|Year : 2019 | Volume
| Issue : 5 | Page : 574-576
Cysticercosis cellulosae cutis: A forgotten entity
Kanagala Chowdary Neethu, Akshay Jain, S Haritha
Department of Dermatology, Dr Pinnamaneni Sidhartha Institute of Medical Sciences and Research Foundation, Chinaoutapali, Andhra Pradesh, India
|Date of Web Publication||28-Aug-2019|
Kanagala Chowdary Neethu
HIG-125, VUDA Colony, Vinayak Nagar, Visakhapatnam - 530 044, Andhra Pradesh
Source of Support: None, Conflict of Interest: None
| Abstract|| |
Cysticercosis cellulosa cutis is caused by larval stage of Taenia solium. It most commonly affects central nervous system, muscle, and subcutaneous tissue. Here, we report a case of 70-year-old female who was misdiagnosed on ultrasound as abscess and was treated with no improvement. Later, she was diagnosed on FNAC as cutaneous cysticercosis. Hence, we report this case because of its uncommon clinical presentation and diagnostic difficulty.
Keywords: Cutaneous cysticercosis, cutaneous manifestation of Taenia solium, cysticercosis cellulosa cutis, multiple subcutaneous nodules in 70 year old
|How to cite this article:|
Neethu KC, Jain A, Haritha S. Cysticercosis cellulosae cutis: A forgotten entity. Indian Dermatol Online J 2019;10:574-6
|How to cite this URL:|
Neethu KC, Jain A, Haritha S. Cysticercosis cellulosae cutis: A forgotten entity. Indian Dermatol Online J [serial online] 2019 [cited 2020 Sep 28];10:574-6. Available from: http://www.idoj.in/text.asp?2019/10/5/574/259298
| Introduction|| |
Human cysticercosis is a parasitic infection caused by the larval form of Taenia Solium, known as cysticercus cellulosae. In India, the first case of cutaneous cysticercosis was recorded by Campbell and Thomson in 1912. Here, we report a case of cysticercosis cellulosae cutis because of its atypical presentation and diagnostic difficulty.
| Case Report|| |
A 70-year-old female patient presented with multiple swellings of 4 months duration over chest, abdomen, and right hand. The lesion started as single small swelling over the right side of abdomen which gradually increased in size and number involving other areas within 4 months. On examination, multiple skin colored, firm, nontender, mobile subcutaneous nodules---10 in number varying in size from 1 to 5 cm diameter were present as shown in [Figure 1]. Eosinophil count was high. Ultrasound and CT abdomen done outside showed abscess. Repeat ultrasound showed multiple oval hyperechoic with central anechoic regions and some fluid-filled cavities suggestive of cutaneous cysticercosis as shown in [Figure 2]. FNAC was done which showed scolex, hook, cyst with surrounding fluid cavity and cyst macrophages confirming cysticercosis [Figure 3]. Retrospective history revealed eating of pork 7 years ago. Patient was started on oral albendazole 400 mg thrice daily with which there was significant resolution of lesions.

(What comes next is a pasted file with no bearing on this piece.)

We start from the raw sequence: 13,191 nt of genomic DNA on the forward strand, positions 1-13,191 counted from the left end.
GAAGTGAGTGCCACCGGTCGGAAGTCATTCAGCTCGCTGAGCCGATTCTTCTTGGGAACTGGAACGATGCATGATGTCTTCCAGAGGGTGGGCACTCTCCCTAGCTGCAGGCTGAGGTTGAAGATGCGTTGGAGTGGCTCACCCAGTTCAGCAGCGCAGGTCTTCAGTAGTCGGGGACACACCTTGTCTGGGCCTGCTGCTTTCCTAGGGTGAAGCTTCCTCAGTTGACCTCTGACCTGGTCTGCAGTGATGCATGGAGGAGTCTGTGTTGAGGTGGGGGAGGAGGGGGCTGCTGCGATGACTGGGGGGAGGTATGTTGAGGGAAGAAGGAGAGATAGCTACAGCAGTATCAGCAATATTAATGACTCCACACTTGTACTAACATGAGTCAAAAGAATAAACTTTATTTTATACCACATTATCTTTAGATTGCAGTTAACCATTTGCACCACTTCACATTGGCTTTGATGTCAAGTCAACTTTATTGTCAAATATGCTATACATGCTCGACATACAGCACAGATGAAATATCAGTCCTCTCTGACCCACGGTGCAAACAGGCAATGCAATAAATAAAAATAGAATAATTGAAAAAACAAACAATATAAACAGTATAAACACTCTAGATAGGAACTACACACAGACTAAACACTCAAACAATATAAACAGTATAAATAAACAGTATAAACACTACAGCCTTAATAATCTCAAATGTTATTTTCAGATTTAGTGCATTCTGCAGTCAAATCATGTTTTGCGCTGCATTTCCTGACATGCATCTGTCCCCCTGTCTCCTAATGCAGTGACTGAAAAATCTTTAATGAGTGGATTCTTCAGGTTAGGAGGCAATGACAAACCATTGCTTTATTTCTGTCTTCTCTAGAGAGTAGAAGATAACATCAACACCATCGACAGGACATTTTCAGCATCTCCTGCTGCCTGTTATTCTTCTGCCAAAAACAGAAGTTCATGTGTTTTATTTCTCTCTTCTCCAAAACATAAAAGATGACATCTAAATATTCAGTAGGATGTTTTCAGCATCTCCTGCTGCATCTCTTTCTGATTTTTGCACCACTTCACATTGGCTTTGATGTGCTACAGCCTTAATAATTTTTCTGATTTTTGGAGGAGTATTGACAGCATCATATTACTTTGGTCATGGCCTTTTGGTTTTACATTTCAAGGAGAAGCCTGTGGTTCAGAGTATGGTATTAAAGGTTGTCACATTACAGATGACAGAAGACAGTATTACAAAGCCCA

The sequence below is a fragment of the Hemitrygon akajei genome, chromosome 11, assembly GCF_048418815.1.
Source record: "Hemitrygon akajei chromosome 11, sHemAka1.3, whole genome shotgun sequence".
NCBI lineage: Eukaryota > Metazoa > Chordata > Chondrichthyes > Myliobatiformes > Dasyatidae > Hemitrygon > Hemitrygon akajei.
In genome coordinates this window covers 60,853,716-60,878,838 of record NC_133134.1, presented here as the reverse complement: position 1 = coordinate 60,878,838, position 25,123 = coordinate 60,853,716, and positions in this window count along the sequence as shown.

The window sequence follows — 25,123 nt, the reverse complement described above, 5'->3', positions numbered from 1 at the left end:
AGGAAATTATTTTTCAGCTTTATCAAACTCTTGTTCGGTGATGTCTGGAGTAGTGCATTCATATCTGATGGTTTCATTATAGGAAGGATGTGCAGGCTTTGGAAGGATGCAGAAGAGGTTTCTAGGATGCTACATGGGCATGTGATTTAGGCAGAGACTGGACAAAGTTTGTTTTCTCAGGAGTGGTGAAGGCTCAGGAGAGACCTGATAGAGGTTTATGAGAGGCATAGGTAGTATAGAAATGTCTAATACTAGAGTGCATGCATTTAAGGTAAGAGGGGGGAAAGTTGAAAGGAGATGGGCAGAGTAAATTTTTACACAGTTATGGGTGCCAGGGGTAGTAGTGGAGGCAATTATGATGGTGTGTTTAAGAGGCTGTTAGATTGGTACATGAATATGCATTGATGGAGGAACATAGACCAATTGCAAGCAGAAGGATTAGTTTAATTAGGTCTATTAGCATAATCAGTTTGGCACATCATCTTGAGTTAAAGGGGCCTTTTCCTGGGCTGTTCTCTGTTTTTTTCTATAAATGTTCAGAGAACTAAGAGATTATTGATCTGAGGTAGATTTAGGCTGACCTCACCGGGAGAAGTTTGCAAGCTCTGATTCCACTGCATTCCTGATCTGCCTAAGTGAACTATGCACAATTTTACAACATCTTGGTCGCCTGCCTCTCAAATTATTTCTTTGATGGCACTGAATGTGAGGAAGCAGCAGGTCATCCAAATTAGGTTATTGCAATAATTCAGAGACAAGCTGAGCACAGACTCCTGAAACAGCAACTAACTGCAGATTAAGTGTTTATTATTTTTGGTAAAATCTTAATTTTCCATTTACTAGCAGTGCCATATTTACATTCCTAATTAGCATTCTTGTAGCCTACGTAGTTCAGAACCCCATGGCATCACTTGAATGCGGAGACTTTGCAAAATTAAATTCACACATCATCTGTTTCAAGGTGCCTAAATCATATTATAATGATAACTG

|Figure 2: Ultrasound showing oval hyper echoic with central anechoic region|
Click here to view
|Figure 3: FNAC---showing scolex, hooks and macrophages with H and E staining under high power|
Click here to view
| Discussion|| |
Cysticercosis is the most common parasitic disease of the central nervous system in the world but cysticercosis cutis has been reported much less frequently. The infection is common in India, Africa, Mexico, and South America. Less than 50 disseminated cysticercosis cases have been reported worldwide.
Any age and gender may be affected but children commonly suffer because of increased chance of fomite infection. The present case was of 70-year-old female, which is of uncommon occurrence. In the majority of cases, brain, eyes, or skeletal muscle are involved. Brain is the most common location accounting for 60–90% of all cases. In the subcutaneous tissue, most commonly affected site for the lesions was upper extremity, followed by the head and neck. Our case showed involvement of subcutaneous tissue of abdomen and breast. It is also uncommon to see multiple foci present in a single individual. Our case had 10 foci of subcutaneous nodules.